Scallop Shells: Coming to An Icy Road Near You?


Though it may not make much difference in the Northwest Passage or Arctic ice cap (wink, wink) there are still many of us who will have to drive on icy roads this upcoming winter. The side effects of using salt to melt the ice (a fairly common practice, especially in the Northeast US) are not so good, with rusted out cars and dispersal of the sodium chloride into the surrounding environment at the top of the list.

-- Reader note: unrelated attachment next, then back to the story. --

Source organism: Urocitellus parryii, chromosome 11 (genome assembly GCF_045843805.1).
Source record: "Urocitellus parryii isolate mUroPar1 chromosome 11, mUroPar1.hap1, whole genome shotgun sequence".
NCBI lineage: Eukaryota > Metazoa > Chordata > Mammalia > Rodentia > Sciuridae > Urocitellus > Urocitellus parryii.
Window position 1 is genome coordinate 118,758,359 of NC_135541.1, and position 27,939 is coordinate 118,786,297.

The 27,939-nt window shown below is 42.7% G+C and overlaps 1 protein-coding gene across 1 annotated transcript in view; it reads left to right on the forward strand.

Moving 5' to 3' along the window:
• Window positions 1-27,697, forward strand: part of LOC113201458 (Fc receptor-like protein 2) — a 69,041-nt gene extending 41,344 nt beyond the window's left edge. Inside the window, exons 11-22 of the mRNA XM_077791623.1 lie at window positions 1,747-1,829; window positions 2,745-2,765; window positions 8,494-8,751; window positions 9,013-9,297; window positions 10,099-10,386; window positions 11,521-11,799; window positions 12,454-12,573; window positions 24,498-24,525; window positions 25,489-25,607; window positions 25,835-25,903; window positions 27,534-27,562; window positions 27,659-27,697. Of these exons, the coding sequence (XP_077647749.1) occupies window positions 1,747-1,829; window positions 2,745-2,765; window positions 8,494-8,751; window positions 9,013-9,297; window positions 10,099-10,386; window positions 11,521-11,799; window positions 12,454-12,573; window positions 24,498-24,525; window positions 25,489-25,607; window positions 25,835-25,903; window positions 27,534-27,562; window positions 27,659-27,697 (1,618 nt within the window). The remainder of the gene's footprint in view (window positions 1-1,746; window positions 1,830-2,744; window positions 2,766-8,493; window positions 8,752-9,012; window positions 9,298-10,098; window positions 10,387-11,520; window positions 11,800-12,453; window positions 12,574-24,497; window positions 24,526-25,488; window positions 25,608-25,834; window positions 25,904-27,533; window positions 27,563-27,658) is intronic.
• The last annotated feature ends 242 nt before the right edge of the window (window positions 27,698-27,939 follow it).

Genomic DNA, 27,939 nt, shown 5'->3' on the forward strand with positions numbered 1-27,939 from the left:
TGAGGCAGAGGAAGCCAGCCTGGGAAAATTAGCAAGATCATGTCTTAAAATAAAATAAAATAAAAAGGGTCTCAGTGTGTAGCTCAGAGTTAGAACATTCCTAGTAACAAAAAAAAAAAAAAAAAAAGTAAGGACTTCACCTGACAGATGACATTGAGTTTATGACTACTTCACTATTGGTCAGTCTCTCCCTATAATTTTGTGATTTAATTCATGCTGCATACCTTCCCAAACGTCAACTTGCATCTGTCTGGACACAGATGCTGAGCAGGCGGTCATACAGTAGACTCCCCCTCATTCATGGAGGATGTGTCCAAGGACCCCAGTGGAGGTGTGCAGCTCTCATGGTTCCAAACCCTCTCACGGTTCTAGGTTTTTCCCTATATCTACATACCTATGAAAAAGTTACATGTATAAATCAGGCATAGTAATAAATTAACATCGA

The Aomori Ecological Recycle Industrial Association in Japan decided there was a better way, and came up with a method that neatly recycles by-products from two of the largest local harvests: scallops and apples. The new agent employs large amounts of scallop shells generated by the seafood processing in Aomori Prefecture and apple pomace, used to produce acetic acid (the main component of vinegar). The method helps save some of the approximately 50,000 tons of scallop shells that are otherwise wasted each year; since it's non-chlorine based, the scallop shell-apple mixture is much more inert in the surrounding ecosystems. Two birds, one stone. No word yet on when/if such a method might be crossing the Pacific. Read more at ::Japan for Sustainability via ::AutoblogGreen

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